This is a prophecy about Jesus and the seven-fold expressions of the Holy Spirit that marked Him as the Messiah. The same Spirit now abides in every believer.

          In verse 3 we see that above all these seven expressions of the Spirit, Jesus delighted in the fear of the Lord.

          In Hebrews we see how the fear of God caused Jesus’s prayers to be heard and answered.

Hebrews 5:7 who, in the days of His flesh, when He had offered up prayers and supplications, with vehement cries and tears to Him who was able to save Him from death, and was heard because of His godly fear

          If the fear of the Lord was important for Jesus to have His prayers heard and answered, how much more important should it be for us?

          In Malachi 3, we see an important dialog about the fear of the Lord. As God was rebuking and correcting His people for complaining, there were some among them that feared the Lord and had a conversation amongst themselves. They were not praying, just talking with one another.

Malachi 3:16-17 Then those who feared the Lord spoke to one another,
And the Lord listened and heard them
So a book of remembrance was written before Him for those who fear the Lord and who meditate on His name. 17 “They shall be Mine,” says the Lord of hosts, “On the day that I make them My jewels. And I will spare them as a man spares his own son who serves him.”

          The fear of the Lord is so significant, that God not only hears and answers the prayers of those that fear Him, but He also listens to every conversation. In this case, a book of remembrance was written in Heaven because of their Godly fear and meditation on His great name. God said of those that feared Him, “They shall be mine, and I will make them my jewels.”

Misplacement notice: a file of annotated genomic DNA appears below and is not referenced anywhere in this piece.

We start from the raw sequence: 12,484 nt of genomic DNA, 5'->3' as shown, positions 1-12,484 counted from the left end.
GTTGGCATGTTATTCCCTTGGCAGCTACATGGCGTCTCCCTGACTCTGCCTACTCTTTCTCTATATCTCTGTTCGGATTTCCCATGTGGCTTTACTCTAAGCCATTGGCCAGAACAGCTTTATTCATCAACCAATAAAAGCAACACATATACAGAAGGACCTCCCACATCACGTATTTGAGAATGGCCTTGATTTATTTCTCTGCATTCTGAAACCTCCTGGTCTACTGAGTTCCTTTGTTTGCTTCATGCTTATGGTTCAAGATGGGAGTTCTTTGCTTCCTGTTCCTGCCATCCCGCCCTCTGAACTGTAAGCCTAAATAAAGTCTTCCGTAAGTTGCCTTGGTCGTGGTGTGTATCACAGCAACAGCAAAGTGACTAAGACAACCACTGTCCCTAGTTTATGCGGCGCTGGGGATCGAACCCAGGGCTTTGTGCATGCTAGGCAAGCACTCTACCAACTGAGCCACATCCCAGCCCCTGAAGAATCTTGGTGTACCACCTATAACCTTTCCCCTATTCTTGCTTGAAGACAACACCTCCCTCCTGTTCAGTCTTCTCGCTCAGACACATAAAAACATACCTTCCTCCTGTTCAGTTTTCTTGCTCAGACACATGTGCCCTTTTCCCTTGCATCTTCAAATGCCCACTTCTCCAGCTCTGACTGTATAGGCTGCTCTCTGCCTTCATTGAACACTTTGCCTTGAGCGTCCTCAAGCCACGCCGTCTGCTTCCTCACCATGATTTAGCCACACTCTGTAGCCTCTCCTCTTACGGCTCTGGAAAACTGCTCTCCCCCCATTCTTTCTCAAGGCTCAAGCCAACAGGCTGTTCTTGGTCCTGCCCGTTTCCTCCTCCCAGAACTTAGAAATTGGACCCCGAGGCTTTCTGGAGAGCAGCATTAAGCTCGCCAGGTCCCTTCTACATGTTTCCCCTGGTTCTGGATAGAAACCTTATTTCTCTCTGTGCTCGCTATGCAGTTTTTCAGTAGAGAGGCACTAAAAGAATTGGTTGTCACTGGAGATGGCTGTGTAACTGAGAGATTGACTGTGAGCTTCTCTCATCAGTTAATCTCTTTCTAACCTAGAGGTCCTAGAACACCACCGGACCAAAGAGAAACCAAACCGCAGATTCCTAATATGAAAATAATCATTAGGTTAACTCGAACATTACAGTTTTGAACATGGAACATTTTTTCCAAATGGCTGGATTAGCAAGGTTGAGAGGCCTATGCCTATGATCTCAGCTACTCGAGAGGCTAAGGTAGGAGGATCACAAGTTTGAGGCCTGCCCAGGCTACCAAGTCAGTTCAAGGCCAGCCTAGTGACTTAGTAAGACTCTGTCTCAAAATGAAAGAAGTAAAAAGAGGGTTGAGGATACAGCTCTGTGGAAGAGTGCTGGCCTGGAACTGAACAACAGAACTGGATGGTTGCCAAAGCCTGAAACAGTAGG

Consider just how important the fear of the Lord is to our Heavenly Father.

Isaiah 33:6 Wisdom and knowledge will be the stability of your times, And the strength of salvation; The fear of the Lord is His treasure.

          To fear the Lord is to see God as our treasure. God’s treasure is when we see Him with a clear and proper perspective. To fear Him, is to treasure Him and give Him our whole heart.  

 Matthew 6:21 For where your treasure is, there your heart will be also.

Blessings of the Fear of the Lord

          Attached to the fear of the Lord are more promises and blessings than any other theme mentioned in the Bible as far as I can tell. Other than being God’s treasure, let’s look at some of the other blessings that the fear of the Lord brings.

Psalm 111:10 The fear of the Lord is the beginning of wisdom; A good understanding have all those who do His commandments. His praise endures forever.

Proverbs 9:10 “The fear of the Lord is the beginning of wisdom, And the knowledge of the Holy One is understanding.

Proverbs 1:7 The fear of the Lord is the beginning of knowledge, But fools despise wisdom and instruction